“I literally told them I don’t want to be the one to make that decision,” he said with a chuckle. He’s simply pleased to be pitching so well that the Blue Jays are scheduling their playoff rotation with him in mind.
“Last year, I got moved because we wanted to set up Robbie Ray and our horses,” he said. “I remember telling myself I want to be one of the guys they’re setting up for big games. Now that we’re there, it’s pretty cool.”
This is Davy’s first piece as a FanGraphs contributor. Davy is a writer and musician who lives in Brooklyn. He has previously written for Baseball Prospectus, where he contributed to the Too Far From Town series about the contraction of the minors. He bakes fancy cakes and plays guitar for The Subway Ghosts, a punk rock band whose other members are also baseball writers. Davy grew up in Falls Church, Virginia, and his earliest ballpark memory is of boos raining down on Glenn Davis at Memorial Stadium.
Carlos Correa picked a great time to turn things around. The 28-year-old is widely expected to opt out of his three-year contract with the Twins this winter, and he’s primed to hit the free agent market on an absolute tear. Correa is slashing .377/.438/.663 in September, good for a 216 wRC+. That’s the sixth-best mark in all of baseball and second among shortstops, behind only the red hot Bo Bichette.
Like Bichette, Correa faced a rough time earlier in the season. Where did things go wrong for the future former Twin? It’s time for some fun with 15-day rolling averages! Read the rest of this entry »
Tuesday night, the White Sox and Guardians played to a standstill over the first eight innings of a game that would help decide the fate of the American League Central. Of course, getting late into the game with a chance to win suits both teams just fine. The White Sox have Liam Hendriks anchoring their bullpen, while the Guardians have Emmanuel Clase in the same role in theirs.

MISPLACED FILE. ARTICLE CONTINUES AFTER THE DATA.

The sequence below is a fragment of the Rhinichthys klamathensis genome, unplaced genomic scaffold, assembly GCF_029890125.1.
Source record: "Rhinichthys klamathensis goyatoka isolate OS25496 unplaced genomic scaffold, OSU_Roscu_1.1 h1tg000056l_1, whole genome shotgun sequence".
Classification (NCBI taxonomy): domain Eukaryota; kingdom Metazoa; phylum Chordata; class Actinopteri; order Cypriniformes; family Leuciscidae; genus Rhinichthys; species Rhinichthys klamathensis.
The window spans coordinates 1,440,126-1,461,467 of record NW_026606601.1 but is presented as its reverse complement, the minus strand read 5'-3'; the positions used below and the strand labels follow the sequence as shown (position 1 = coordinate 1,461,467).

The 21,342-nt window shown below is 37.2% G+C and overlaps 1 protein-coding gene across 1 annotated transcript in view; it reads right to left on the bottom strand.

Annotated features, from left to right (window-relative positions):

Hendriks pitched a scoreless top of the ninth. But even with the Guardians’ two best setup men, Trevor Stephan and James Karinchak, out of the game, Clase cooled his heels in the Cleveland bullpen while Enyel De Los Santos matched Hendriks out for out. What was Terry Francona up to?
He was, in fact, playing the percentages. “Never save your closer” is a modern analytical truism, but it wasn’t designed for the zombie runner rule. When every inning works the same, you should always get your best pitchers into the game post haste. The only difference between the ninth and 10th innings used to be that you might not get to play the 10th. That’s not the case anymore.
As I examined in 2020, making the 10th inning a higher-scoring affair than the ninth changes optimal pitcher usage. When all the action is in the 10th, it follows that you want your best arm pitching then. Walking the tightrope in extra innings and escaping without a run allowed is quite difficult; it’s an inherently higher-leverage spot, which means using your best reliever pays off.